GIVING HISPANIC CHILDREN THE FUTURE THEY DESERVE
National Hispanic Heritage Month is a time to celebrate the many contributions of the Hispanic community. While we spotlight notable Americans of Hispanic heritage, there are thousands of Hispanic children in our Commonwealth who live with a stealthy threat to their health.
That threat is lead paint poisoning. Not what you were thinking, right?
According to the Pennsylvania Lead Surveillance Report in 2021, Hispanic children statewide are poisoned by lead at rates twice as high as white children. In some southeastern counties, the rates are staggering. Twelve times more Hispanic children in Delco are poisoned than those who are white. In Delco, the rate is seven times higher.
The main culprit is old houses and apartments that are more affordable but were built before lead paint was banned.
Lead is toxic – there is no cure for its lifelong effects. In children, this poisonous metal wreaks havoc, causing deficits in motor skills, speech, hearing, and cognitive ability. Early intervention is the best course of action, but that’s only possible if families are informed and able to do something.
For Hispanic residents, the problem with lead poisoning is complex, according to Emma Restrepo, host of the DosPuntos podcast and independent reporter for the Children First disParities Media Project. When she interviewed Latinos living in Montgomery County, many said they didn’t even know about the risks. For those whose children had been poisoned by lead paint, they experienced difficulty getting their apartments’ lead problem addressed.
Frequently, they said, their landlord is also their supervisor or the owner of the construction company for they work for, so they’re don’t want to cause a fuss. Some said they have spent money or used their own labor to try to eliminate the lead exposure in their units.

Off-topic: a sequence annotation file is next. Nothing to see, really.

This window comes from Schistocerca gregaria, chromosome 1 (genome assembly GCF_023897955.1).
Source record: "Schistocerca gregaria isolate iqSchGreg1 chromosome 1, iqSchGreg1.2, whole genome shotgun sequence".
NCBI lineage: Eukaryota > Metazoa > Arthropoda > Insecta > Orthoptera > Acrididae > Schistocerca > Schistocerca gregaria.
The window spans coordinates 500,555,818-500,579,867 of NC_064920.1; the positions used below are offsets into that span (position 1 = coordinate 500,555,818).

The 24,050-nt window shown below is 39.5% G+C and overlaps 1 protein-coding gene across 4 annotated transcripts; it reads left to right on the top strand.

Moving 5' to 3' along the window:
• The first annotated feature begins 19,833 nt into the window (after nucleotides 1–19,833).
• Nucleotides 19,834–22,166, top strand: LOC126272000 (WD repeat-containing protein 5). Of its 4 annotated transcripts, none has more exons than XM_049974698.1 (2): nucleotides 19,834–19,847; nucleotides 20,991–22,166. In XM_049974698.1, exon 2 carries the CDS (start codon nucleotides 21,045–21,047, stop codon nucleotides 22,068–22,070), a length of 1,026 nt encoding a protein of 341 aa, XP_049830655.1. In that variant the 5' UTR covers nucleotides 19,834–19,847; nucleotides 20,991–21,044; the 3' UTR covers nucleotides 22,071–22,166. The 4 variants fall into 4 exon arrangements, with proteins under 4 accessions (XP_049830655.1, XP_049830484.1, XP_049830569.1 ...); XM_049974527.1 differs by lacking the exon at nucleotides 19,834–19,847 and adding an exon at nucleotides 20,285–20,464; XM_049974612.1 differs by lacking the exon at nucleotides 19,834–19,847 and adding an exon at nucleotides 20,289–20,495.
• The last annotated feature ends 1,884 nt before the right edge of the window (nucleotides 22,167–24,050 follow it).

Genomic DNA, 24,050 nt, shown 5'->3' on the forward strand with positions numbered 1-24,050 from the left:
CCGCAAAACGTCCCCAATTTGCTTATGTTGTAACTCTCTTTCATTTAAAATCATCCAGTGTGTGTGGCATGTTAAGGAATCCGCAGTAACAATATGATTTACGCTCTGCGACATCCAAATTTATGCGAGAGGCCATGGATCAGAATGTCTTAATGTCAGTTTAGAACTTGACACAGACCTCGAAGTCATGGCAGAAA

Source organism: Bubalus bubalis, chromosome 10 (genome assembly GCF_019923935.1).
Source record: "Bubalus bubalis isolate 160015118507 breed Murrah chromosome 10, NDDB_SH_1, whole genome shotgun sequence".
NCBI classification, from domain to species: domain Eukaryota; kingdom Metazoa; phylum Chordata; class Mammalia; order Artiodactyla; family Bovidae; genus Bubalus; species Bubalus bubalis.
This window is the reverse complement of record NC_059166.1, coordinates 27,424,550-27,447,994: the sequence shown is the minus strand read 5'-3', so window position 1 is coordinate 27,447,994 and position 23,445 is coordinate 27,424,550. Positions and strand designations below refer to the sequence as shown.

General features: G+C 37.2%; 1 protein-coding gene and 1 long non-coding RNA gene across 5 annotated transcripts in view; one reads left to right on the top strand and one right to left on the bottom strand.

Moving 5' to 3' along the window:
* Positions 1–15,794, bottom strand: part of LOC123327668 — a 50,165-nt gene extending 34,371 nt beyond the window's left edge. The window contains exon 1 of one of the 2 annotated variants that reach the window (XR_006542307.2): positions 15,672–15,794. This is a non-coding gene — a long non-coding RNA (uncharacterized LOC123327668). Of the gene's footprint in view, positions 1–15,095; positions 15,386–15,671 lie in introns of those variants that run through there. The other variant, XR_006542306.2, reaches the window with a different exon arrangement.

In addition, fear of their having children taken away for negligence and language barriers hold some Hispanic parents back from getting their children tested when they learn about the risks. “We are in a crossfire,” said one Latino resident who asked to remain anonymous.
The crossfire doesn’t end in the home. Nearly 20,000 PA children – mostly Hispanic – miss routine health screenings and doctor visits because they don’t have proper documentation and are denied public coverage.
And because six out of ten Hispanic students attend grossly underfunded public schools, far too many Hispanic children and teens can’t get the extra academic attention needed to overcome lead-related learning challenges.
Honoring Hispanic Heritage Month means seriously addressing the disproportionate impact of lead poisoning of Hispanic kids. If you want to find out how you can save children from harm, attend the Lead-Free Promise Project Southeast Pennsylvania Regional Conference on October 25th.
By ending lead paint poisoning, we’ll make it possible for the next Sonia Sotomayor, Lin Manuel-Miranda, or Sammy Sosa to make their mark on America’s future.